BMW Team PTG Returns to Europe

NUERBURG, Germany (June 28, 2000) -- BMW Team PTG will return to Europe for the second round of the European Le Mans Series, the Bitburger/AvD 1000 km Le Mans race, scheduled for July 9 at the historic Nuerburgring circuit. Points from...

NUERBURG, Germany (June 28, 2000) -- BMW Team PTG will return to Europe for the second round of the European Le Mans Series, the Bitburger/AvD 1000 km Le Mans race, scheduled for July 9 at the historic Nuerburgring circuit. Points from the race will count in the American Le Mans Series. Six drivers will contest the 1000-km race for BMW Team PTG. Hans Stuck of Austria, Boris Said of Carlsbad, Calif., and Johannes van Overbeek of Danville, Calif., will drive the No. 6 Flextronics/Level One BMW M3. Peter Cunningham of West Bend, Wis., Brian Cunningham of Danville, Ky., and Nic Jonsson of Aliso Viejo, Calif., will share driving honors in the No. 10 Yokohama BMW M3. "The Nuerburging has a great history of racing," said Tom Salkowsky, motorsport manager for BMW of North America, Inc. "We're very excited about participating in the second race in Europe. We learned quite a bit while we were in Silverstone [England] and the entire team is prepared and ready to go." After long breaks between previous races, Salkowsky noted the close scheduling of the upcoming races, starting with the Nuerburgring, is beneficial. "I think everyone on the team is very excited, not only about getting back on the race track, but about getting back into a regular routine of racing and competing in the second half of our season." Stuck first competed at the Nuerburgring when the new 2.830-mile circuit opened in 1984. He won the 24 Hours of Nuerburgring race in 1998 in a BMW 320d. "The Nuerburgring is now the center of German racing," he said. "It has the most heritage with the old course, and the new course is highly sophisticated on safety and layout. It needs a lot of horsepower to be fast, but not so many driving skills. This is a circuit where it goes uphill and downhill, but it is a circuit you can learn pretty quickly. It's one of my favorite tracks, absolutely. "But the Nuerburgring is geographically in the wrong spot of Germany because it's quite a high elevation, at about 2000 feet," he noted. "Even in the summertime, you can have fog and very cold weather. It can very easily happen that at the start/finish line you have the brightest sunshine and about a mile south it's raining heavily. So the teams have to make sure they have all kinds of rain and dry stuff in the pits. It's pretty tricky." Brian Cunningham, who raced in Europe from 1993 to 1996, is eager to get back behind the wheel of his new 2001 BMW M3. "I'm looking forward to further progress on the new chassis, second time out," he said. "We have to go into it just like any new circuit, take each session one at a time and learn what we can. We've got a strong driver line-up that should prove a formidable team for a six-hour race." Van Overbeek noted the value of a second European race. "The last race, in England, was a wonderful experience," he said. "This should be even better for the team as a whole because the first time you do something, you forget things or you're overly nervous about things. Everything should be that much smoother and easier at the Nuerburgring, which should translate to better success on the track." The Bitburger/AvD 1000 km Le Mans race is scheduled to start at 6:15 a.m. on Sunday, July 9. It will be telecast on Speedvision July 9 from 4 p.m. to 6 p.m. The American Le Mans Series Radio Web will broadcast live on July 8 from 9 a.m. to 11 a.m. and on July 9 from 5 a.m. to 12:30 p.m. All times EDT. The broadcasts, timing and scoring, interviews, video highlights, news and updates will be available on the American Le Mans Series website (www.americanlemans.com).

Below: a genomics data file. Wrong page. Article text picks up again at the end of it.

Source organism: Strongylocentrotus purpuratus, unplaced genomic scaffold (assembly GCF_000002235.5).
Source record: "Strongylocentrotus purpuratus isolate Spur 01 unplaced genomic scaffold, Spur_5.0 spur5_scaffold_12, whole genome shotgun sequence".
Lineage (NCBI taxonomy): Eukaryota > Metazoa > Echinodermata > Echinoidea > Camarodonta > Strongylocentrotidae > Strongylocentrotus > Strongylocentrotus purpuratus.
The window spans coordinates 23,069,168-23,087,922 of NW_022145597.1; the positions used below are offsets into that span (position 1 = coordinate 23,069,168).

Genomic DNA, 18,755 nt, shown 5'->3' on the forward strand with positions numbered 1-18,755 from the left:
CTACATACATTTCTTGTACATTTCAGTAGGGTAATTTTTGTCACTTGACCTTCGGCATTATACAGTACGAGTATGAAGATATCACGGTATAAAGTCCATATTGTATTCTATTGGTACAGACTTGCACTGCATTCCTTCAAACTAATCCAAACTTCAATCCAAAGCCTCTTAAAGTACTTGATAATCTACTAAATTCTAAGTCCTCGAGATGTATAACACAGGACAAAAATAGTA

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Series ALMS
Drivers Nic Jönsson